Snead said the 5th District convention last year that nominated Garrett, at the time a Virginia state senator from Buckingham, almost produced an outcome that would have underscored the downsides of convention-style politics.

“After watching someone like Michael Del Russo [the runner-up] almost win with the limited amount of information we had on him, I see where that’s not a good process for nominating a candidate,” Snead said.

After McClure was elected local party chair at a packed March 2016 mass meeting, the next gathering of local Republicans was a much-less attended affair — with the major item of business being the naming of members to serve on the local unit committee.

At that meeting, longtime local GOP activists — “people who have worked in the party pretty heavily for the past 20 years,” said Snead — were able to retain their places on the committee. But Snead said he and others found out about the meeting only because a committee member had forwarded the announcement of the meeting date to them. They received no notice from McClure in his capacity as new unit chairman.

“None of us were informed,” said Snead.

When members walked into the meeting, Snead added, they found it was being led by Rick Boyer, a well-known Campbell County party activist who has been instrumental in ousting longtime local party officials around the state and replacing them with party insurgents, often with deep ties to the religious right.

Snead said that McClure and others were “a little shocked” when the group of traditional party stalwarts showed up for the meeting.

“They did not mean for us to know about it,” he said.

Snead added that “we’ve had a communication problem ever since he [McClure] has been chair. It didn’t seem like he had time to devote to it.” A persistent problem was a failure to add names to an email contact list that kept members abreast of local party activities.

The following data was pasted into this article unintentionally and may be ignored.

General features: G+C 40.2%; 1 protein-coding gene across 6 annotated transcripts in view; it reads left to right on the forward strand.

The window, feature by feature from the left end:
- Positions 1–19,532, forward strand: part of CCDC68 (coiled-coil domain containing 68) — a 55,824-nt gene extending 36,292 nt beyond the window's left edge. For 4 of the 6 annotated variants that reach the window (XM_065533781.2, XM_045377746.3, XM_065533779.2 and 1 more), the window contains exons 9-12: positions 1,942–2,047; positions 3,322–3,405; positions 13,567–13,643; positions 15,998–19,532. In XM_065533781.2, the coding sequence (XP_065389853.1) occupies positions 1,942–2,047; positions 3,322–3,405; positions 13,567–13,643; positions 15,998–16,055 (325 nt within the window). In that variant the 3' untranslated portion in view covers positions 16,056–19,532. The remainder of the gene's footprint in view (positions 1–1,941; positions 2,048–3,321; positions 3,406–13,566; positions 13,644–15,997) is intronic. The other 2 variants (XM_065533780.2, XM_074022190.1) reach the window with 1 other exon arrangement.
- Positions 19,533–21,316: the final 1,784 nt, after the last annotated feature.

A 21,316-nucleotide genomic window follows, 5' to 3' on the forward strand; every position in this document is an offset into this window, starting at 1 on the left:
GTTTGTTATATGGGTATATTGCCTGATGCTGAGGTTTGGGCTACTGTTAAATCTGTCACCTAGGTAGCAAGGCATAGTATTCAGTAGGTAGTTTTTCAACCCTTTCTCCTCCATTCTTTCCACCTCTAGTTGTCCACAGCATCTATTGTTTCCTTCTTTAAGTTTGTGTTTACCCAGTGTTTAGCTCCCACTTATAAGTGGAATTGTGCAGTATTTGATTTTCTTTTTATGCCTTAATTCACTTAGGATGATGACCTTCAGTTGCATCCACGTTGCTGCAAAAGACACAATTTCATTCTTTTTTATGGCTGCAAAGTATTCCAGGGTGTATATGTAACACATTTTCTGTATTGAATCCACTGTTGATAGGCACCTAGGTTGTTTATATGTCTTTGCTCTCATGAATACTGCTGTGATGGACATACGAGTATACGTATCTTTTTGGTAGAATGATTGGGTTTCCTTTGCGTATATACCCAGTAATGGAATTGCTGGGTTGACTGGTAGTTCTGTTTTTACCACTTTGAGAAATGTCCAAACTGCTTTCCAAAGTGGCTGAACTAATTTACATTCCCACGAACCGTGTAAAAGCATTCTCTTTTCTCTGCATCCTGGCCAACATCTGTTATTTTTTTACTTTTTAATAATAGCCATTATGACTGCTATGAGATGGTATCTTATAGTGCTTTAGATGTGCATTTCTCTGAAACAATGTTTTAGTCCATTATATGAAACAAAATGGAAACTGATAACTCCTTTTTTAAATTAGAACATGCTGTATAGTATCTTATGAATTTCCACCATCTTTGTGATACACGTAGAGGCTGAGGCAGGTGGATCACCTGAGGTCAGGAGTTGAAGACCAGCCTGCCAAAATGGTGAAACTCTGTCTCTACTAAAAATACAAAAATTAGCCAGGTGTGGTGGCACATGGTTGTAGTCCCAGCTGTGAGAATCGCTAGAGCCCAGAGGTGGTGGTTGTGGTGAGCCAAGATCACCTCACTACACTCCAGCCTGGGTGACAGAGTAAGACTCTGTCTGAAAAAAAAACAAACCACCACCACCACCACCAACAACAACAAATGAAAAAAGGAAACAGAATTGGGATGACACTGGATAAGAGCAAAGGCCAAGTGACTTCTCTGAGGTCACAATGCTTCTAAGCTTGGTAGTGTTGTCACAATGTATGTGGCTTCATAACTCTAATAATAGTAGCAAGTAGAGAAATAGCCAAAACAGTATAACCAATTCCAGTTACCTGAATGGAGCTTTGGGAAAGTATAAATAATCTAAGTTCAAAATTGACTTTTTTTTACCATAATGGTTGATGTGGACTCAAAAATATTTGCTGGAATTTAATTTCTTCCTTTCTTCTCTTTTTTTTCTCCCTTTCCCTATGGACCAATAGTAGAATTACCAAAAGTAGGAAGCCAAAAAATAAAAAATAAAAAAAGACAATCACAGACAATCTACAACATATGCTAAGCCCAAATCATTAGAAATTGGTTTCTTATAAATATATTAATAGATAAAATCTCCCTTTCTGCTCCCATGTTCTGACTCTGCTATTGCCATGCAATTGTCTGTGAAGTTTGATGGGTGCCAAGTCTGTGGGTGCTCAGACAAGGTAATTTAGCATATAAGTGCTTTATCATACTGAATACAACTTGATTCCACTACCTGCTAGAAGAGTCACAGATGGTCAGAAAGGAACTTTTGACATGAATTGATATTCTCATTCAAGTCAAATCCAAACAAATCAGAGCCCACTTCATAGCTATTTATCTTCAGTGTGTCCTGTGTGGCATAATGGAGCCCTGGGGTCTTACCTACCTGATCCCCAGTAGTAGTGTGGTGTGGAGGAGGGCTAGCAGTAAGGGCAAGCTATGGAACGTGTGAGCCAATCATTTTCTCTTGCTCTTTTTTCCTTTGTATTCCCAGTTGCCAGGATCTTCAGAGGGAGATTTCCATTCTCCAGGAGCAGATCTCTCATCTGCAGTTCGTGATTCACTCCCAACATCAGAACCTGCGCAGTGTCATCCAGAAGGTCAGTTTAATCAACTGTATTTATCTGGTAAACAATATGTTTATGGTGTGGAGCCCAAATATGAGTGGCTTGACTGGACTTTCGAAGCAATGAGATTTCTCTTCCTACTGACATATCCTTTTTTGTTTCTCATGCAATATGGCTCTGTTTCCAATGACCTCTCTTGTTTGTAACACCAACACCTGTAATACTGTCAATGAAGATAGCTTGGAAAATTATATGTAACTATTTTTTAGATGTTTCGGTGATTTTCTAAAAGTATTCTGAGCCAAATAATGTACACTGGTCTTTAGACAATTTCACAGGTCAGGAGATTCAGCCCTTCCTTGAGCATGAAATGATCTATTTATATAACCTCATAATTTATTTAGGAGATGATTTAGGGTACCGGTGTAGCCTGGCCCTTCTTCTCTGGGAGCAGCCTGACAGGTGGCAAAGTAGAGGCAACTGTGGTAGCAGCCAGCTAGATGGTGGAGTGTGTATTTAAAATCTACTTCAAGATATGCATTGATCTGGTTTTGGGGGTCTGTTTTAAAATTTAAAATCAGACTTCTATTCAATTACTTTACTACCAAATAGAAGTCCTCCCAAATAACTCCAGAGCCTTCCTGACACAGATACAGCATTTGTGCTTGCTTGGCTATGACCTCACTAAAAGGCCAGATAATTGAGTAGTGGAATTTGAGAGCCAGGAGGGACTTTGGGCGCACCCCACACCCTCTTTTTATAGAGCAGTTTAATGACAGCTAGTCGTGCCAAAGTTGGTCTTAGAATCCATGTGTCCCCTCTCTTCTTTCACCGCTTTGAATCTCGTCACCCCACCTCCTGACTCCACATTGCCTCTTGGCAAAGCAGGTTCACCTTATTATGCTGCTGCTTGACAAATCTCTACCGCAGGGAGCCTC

“I’m not saying he did that intentionally, but there were several requests for that list,” he said.

Also, party regulars who don’t use email often failed to receive written notice of meetings by mail, as called for by state party by-laws.

“I don’t know that we ever had any meeting that was duly called and held that was legal under Virginia Republican Party rules,” said Snead.

The final straw, he added, was a February meeting where the invited guest, Rev. Travis Whitt, a former chair of the Virginia Tea Party Patriots Federation and prominent social conservative, urged local Republicans “advocated going after the [Board of Supervisors] and school board for no good reason other than to replace them with stronger Christians.”

The local GOP membership includes elected representatives on the school board and board of supervisors.

Internal divisions notwithstanding, the county party unit will endeavor to include everyone in local Republican politics, “including McClure’s people,” said Snead. “We’ll try to get everyone’s information set up for the mailing list, and we’ll try to keep everyone informed … Anyone who wants to come in is welcome. The biggest challenge moving forward is creating unity, or at least no contributing to disunity.

“We haven’t had any unit for local Republicans since the mass meeting in 2016,” said Snead. “That’s just a fact.”

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Let's make sure we have ALL of the facts before casting stones. Todd had the people's best interest at heart, just not enough political experience. That does not make him incompetent!!
No one is perfect.
Thank you Todd McClure for stepping up and trying.


The road to hell is paved with good intentions. Not having or showing the necessary skills to do something successfully is the definition of incompetent.